The Promise and Perils of Public-Private Partnerships around Data for Social Good
EN. “Data Collaborative” refers to an emergent form of public-private partnership in which actors from different sectors exchange and analyze data (and/or provide data science insights and expertise) to create new public value and generate new insights. As evidenced by the 150+ case studies included the Data Collaboratives Explorer, data collaboratives in a variety of different forms have been used with increasing frequency, across sectors ranging from agriculture to telecoms to government, in a growing number of countries around the world.
The value of data collaboratives stems from the fact that the supply of and demand for data are generally widely dispersed — spread across government, the private sector, and civil society — and often poorly matched. This failure (a form of “market failure”) results in tremendous inefficiencies and lost potential. Much data that is released is never used. And much data that is actually needed is never made accessible to those who could productively put it to uses.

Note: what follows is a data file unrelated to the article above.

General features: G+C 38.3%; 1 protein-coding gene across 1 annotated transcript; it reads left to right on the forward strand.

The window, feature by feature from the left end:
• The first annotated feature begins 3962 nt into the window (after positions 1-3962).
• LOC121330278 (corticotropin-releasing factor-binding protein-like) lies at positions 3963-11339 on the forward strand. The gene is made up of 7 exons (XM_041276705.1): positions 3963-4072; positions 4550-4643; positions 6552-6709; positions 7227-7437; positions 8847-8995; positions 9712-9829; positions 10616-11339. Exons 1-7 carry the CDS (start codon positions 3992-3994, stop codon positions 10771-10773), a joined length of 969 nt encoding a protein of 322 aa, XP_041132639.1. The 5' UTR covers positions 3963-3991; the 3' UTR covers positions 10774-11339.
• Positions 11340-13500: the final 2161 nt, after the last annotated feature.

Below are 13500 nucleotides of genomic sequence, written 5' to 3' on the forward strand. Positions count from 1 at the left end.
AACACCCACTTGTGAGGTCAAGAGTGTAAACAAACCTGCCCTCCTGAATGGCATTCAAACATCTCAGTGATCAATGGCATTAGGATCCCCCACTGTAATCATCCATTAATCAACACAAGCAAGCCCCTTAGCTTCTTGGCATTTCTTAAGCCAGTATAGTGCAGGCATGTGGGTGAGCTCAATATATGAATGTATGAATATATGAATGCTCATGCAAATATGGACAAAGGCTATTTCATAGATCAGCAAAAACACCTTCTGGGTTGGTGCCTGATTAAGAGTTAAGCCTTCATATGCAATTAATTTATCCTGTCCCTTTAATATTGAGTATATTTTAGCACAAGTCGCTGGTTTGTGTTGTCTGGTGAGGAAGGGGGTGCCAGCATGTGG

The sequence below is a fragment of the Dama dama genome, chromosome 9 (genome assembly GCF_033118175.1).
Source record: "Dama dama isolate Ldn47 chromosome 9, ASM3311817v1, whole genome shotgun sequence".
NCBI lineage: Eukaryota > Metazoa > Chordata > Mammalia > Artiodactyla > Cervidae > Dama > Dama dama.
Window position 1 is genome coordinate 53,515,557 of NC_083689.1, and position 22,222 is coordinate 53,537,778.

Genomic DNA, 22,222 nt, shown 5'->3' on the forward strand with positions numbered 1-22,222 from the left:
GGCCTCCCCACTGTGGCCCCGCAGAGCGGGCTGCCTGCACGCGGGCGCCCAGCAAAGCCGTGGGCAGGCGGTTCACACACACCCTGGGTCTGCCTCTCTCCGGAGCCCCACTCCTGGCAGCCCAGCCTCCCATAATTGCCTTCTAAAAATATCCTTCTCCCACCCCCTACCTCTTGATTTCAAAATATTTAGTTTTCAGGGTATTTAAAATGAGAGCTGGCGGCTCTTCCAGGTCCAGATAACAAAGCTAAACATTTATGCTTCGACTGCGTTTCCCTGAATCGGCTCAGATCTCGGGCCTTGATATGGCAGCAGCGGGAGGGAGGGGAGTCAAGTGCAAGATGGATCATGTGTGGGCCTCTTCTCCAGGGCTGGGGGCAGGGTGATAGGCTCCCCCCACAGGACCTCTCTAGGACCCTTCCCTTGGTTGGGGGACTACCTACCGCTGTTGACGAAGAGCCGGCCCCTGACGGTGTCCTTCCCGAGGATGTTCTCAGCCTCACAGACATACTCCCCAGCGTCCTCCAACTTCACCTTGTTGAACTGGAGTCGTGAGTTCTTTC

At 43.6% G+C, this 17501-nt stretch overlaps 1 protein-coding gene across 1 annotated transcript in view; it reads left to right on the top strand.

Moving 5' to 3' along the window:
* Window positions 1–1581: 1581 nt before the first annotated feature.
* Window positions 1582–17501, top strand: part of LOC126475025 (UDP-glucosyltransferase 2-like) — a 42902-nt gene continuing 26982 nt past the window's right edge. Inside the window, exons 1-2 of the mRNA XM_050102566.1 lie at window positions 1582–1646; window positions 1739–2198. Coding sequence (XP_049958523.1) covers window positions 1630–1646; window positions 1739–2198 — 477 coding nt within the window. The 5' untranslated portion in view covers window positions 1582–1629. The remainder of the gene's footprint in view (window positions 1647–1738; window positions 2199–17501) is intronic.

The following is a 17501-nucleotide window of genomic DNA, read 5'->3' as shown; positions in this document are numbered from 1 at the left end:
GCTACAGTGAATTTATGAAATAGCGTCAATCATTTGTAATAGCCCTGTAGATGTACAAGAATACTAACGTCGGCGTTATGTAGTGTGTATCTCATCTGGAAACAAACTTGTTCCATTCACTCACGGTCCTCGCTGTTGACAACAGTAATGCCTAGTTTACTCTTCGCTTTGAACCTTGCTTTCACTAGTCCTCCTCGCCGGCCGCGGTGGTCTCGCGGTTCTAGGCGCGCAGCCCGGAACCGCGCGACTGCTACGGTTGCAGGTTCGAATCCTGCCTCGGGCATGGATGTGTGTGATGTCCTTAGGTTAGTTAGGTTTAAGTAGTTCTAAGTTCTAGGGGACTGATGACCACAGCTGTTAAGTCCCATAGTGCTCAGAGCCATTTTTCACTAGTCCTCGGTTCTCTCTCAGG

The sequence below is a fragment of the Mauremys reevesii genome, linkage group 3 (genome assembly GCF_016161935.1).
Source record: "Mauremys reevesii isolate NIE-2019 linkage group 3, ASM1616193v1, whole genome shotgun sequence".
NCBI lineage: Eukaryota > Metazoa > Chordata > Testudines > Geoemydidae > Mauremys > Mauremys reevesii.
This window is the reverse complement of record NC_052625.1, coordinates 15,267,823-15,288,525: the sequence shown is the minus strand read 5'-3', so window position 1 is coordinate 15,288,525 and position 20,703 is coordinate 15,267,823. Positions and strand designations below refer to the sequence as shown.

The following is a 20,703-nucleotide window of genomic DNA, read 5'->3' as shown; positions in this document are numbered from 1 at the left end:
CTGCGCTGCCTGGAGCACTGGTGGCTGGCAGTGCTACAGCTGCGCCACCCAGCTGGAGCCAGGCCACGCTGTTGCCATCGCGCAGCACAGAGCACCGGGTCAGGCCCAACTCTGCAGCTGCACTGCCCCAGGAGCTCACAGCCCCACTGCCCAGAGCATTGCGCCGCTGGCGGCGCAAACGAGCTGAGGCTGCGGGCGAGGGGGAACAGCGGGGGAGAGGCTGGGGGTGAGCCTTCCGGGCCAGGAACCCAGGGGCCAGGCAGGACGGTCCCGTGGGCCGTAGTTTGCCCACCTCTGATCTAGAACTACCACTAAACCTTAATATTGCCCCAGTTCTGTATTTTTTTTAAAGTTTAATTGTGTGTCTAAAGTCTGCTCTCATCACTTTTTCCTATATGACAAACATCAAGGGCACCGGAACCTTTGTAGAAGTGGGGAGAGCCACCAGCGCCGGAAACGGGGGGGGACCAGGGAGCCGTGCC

Data collaboratives, when designed responsibly, are the key to addressing this shortcoming. Despite their clear potential, the evidence base for data collaboratives is thin. There’s an absence of a systemic, structured framework that can be replicated across projects and geographies, and there’s a lack of clear understanding about what works, what doesn’t, and how best to maximize the potential of data collaboratives. This talk will seek to take stock of what is known and explore pathways to increase both our understanding and practice of data collaboration.
Stefaan G. Verhulst is Co-Founder and Chief of Research and Development of the Governance Laboratory (GovLab) at New York University where he is building a foundation of evidence on how to improve people’s lives by transforming how we govern using advances in science and technology.
His current scholarly focus is on the perils and promise of collaborative technologies and how to harness the unprecedented volume of data to advance the public good. Recently he was selected as one of the 100 most influential people in Digital Government.